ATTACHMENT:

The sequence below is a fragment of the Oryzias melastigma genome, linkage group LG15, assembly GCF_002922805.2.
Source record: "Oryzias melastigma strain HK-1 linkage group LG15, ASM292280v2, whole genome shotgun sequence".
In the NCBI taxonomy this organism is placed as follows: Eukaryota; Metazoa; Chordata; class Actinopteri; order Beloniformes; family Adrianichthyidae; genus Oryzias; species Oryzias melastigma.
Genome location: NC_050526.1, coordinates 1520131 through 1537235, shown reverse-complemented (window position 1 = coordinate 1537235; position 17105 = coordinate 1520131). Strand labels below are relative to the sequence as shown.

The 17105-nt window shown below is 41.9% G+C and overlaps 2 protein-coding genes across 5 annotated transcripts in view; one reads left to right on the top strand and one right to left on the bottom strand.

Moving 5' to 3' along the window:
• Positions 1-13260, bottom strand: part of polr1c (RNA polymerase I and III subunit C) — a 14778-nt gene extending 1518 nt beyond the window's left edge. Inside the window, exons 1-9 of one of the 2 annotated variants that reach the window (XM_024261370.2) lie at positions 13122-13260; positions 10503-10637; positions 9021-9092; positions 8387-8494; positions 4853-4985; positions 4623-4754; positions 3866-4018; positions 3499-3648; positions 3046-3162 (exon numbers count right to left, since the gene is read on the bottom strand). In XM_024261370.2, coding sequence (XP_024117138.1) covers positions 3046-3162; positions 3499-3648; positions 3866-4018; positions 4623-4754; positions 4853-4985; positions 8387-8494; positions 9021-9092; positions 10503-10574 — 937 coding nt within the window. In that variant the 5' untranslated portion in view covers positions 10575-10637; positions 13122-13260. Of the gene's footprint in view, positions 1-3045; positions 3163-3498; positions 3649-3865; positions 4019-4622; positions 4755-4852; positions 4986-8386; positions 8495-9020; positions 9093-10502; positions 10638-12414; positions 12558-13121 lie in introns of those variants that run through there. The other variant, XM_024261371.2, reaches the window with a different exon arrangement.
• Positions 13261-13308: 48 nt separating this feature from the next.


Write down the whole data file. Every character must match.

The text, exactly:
The sequence below is a fragment of the Oryzias melastigma genome, linkage group LG15, assembly GCF_002922805.2.
Source record: "Oryzias melastigma strain HK-1 linkage group LG15, ASM292280v2, whole genome shotgun sequence".
In the NCBI taxonomy this organism is placed as follows: Eukaryota; Metazoa; Chordata; class Actinopteri; order Beloniformes; family Adrianichthyidae; genus Oryzias; species Oryzias melastigma.
Genome location: NC_050526.1, coordinates 1520131 through 1537235, shown reverse-complemented (window position 1 = coordinate 1537235; position 17105 = coordinate 1520131). Strand labels below are relative to the sequence as shown.

The 17105-nt window shown below is 41.9% G+C and overlaps 2 protein-coding genes across 5 annotated transcripts in view; one reads left to right on the top strand and one right to left on the bottom strand.

Moving 5' to 3' along the window:
• Positions 1-13260, bottom strand: part of polr1c (RNA polymerase I and III subunit C) — a 14778-nt gene extending 1518 nt beyond the window's left edge. Inside the window, exons 1-9 of one of the 2 annotated variants that reach the window (XM_024261370.2) lie at positions 13122-13260; positions 10503-10637; positions 9021-9092; positions 8387-8494; positions 4853-4985; positions 4623-4754; positions 3866-4018; positions 3499-3648; positions 3046-3162 (exon numbers count right to left, since the gene is read on the bottom strand). In XM_024261370.2, coding sequence (XP_024117138.1) covers positions 3046-3162; positions 3499-3648; positions 3866-4018; positions 4623-4754; positions 4853-4985; positions 8387-8494; positions 9021-9092; positions 10503-10574 — 937 coding nt within the window. In that variant the 5' untranslated portion in view covers positions 10575-10637; positions 13122-13260. Of the gene's footprint in view, positions 1-3045; positions 3163-3498; positions 3649-3865; positions 4019-4622; positions 4755-4852; positions 4986-8386; positions 8495-9020; positions 9093-10502; positions 10638-12414; positions 12558-13121 lie in introns of those variants that run through there. The other variant, XM_024261371.2, reaches the window with a different exon arrangement.
• Positions 13261-13308: 48 nt separating this feature from the next.